Do you like the Roadrunner? Well, I do, luckily I’ve today stumbled upon this del.icio.us bookmark: Roadrunner videos. That made my day, loads of funny Wile E. Coyote and Road Runner videos, while the question is not answered if this is copyright infringement, it’s pure fun to see the three page wide hunting.
If you’re on a highway and Road Runner goes beep-beep!
Just step aside, or you might end up in heap!
Road Runner, Road Runner runs on the road all day.
Even the Coyote can’t make him change his ways.
Sounds a bit like the sponsor hunting at the WordPress themeviewer right now…
Plymouth, a division of the Chrysler Corporation, released in the year 1970 this supercool Muscle car with a 426-cid Hemi engine, costs for Plymouth were $50,000 US Dollar (at that time) for the rights to use the Road Runner name and other bells and whistles ( beep – beep horn ).
Video: Road Runner
Jones based the Coyote on Mark Twain’s book Roughing It, in which Twain described the coyote as “a long, slim, sick and sorry-looking skeleton” that is “a living, breathing allegory of Want. He is always hungry.” Jones said he created the Coyote-Road Runner cartoons as a parody of traditional “cat and mouse” cartoons such as MGM’s Tom and Jerry, which Jones would work on as a director later in his career. Jones modelled the Coyote’s appearance on fellow animator Ken Harris.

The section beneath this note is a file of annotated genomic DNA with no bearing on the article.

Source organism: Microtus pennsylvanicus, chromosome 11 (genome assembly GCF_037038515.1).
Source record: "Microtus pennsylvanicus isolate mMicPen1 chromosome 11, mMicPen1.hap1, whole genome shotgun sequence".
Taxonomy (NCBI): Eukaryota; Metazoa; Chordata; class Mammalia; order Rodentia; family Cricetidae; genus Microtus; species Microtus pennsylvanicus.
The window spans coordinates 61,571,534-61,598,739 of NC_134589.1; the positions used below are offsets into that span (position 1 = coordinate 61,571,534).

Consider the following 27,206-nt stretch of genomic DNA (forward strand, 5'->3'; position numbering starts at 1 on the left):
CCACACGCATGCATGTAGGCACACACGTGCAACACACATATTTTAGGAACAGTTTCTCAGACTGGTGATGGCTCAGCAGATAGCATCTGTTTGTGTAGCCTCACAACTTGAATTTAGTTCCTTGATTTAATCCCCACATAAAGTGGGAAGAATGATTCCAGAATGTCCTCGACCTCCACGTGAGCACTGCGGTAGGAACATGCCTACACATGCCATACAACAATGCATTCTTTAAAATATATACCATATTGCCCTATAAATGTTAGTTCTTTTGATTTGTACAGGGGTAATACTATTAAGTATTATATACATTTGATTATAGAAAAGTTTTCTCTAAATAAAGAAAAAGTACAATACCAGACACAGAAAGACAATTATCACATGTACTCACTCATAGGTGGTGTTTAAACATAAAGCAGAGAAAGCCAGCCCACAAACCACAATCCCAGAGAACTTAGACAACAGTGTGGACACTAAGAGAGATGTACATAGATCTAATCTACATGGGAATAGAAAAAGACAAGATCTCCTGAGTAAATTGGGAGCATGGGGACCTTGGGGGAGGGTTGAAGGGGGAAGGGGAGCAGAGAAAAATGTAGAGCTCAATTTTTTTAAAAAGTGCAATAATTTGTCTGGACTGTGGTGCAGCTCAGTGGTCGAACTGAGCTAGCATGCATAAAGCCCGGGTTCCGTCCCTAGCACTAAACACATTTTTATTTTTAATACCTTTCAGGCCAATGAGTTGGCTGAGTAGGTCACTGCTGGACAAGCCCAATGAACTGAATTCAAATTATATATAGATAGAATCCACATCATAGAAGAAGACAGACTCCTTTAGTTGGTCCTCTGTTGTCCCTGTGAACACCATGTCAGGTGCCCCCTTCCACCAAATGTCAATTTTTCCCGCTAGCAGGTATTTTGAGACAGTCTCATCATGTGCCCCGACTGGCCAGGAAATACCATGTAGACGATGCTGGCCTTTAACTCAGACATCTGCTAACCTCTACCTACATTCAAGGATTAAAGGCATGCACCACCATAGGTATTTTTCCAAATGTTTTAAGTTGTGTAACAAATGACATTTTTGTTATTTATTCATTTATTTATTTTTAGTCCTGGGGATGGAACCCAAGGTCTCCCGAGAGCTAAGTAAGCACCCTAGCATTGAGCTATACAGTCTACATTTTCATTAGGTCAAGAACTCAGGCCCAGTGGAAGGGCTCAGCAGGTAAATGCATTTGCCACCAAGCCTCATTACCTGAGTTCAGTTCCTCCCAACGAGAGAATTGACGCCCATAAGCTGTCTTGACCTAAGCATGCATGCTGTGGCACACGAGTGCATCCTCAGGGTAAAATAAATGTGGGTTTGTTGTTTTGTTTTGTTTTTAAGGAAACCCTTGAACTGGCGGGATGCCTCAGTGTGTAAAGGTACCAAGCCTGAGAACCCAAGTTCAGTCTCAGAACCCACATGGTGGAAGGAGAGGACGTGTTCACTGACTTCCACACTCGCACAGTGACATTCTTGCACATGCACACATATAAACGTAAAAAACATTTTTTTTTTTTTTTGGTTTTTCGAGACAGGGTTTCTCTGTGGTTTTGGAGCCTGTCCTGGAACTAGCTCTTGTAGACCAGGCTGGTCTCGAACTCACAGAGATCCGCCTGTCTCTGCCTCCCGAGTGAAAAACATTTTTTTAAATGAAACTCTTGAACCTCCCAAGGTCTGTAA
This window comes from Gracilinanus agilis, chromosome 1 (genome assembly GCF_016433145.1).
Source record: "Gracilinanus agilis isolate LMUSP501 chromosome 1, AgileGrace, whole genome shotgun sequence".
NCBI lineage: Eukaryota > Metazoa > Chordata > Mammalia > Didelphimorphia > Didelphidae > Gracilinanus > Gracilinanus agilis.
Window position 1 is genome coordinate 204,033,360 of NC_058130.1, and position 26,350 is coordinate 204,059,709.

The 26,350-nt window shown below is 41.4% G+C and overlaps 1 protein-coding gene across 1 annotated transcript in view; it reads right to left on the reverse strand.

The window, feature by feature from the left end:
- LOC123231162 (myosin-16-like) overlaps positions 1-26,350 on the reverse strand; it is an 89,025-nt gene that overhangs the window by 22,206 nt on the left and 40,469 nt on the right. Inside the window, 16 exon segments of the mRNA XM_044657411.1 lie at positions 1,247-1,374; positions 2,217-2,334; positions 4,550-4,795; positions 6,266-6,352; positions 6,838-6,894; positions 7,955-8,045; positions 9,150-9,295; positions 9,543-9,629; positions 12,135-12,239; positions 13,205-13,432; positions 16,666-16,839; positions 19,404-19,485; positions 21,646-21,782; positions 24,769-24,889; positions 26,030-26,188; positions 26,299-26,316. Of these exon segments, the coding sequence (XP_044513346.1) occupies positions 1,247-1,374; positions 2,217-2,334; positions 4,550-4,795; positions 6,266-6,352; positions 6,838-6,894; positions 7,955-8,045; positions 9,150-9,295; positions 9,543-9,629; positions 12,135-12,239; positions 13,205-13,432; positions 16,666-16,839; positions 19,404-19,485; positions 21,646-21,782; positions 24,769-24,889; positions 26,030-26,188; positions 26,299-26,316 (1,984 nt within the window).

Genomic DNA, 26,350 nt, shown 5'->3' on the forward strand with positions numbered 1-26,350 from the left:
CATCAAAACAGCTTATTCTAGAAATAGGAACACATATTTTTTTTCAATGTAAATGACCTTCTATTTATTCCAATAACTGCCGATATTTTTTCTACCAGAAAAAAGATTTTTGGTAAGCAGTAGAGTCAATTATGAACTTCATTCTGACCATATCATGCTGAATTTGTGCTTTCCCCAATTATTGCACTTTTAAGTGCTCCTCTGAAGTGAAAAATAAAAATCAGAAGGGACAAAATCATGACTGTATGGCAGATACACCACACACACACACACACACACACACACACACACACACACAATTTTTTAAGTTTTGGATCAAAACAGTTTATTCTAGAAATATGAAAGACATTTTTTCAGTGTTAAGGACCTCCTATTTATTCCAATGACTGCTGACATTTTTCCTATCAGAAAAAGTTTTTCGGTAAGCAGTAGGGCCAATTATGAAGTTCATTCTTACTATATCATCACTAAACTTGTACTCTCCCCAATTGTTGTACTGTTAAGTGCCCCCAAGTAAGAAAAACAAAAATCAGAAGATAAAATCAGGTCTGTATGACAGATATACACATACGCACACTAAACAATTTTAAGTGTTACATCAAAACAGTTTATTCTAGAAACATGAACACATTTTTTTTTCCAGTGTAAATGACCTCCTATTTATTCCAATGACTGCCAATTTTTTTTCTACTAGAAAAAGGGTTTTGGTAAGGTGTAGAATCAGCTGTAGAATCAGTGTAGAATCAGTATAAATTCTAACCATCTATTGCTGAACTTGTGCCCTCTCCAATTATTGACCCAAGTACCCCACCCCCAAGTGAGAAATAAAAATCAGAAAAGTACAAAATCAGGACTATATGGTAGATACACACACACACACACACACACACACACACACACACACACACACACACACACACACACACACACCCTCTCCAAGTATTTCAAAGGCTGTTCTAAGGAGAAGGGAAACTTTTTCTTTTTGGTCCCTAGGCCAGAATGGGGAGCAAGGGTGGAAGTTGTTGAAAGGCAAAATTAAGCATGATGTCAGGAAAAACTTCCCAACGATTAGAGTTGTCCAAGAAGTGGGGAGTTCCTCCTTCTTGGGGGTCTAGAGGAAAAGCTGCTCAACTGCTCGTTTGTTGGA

The Coyote’s name of Wile E. is a play on the word “wily.” The “E” was said to stand for Ethelbert in one issue of a Looney Tunes comic book, but its writer had not intended it to be canon.
The Coyote’s surname is routinely pronounced with a long “e” (/kaɪˈoʊtiː/ ky-OH-tee), but in one cartoon short, To Hare Is Human, Wile E. is heard pronouncing it with a diphthong (/kaɪˈoʊteɪ/ ky-OH-tay). Early model sheets for the character prior to his initial appearance (in Fast and Furry-ous) identified him as “Don Coyote”, a play on Don Quixote.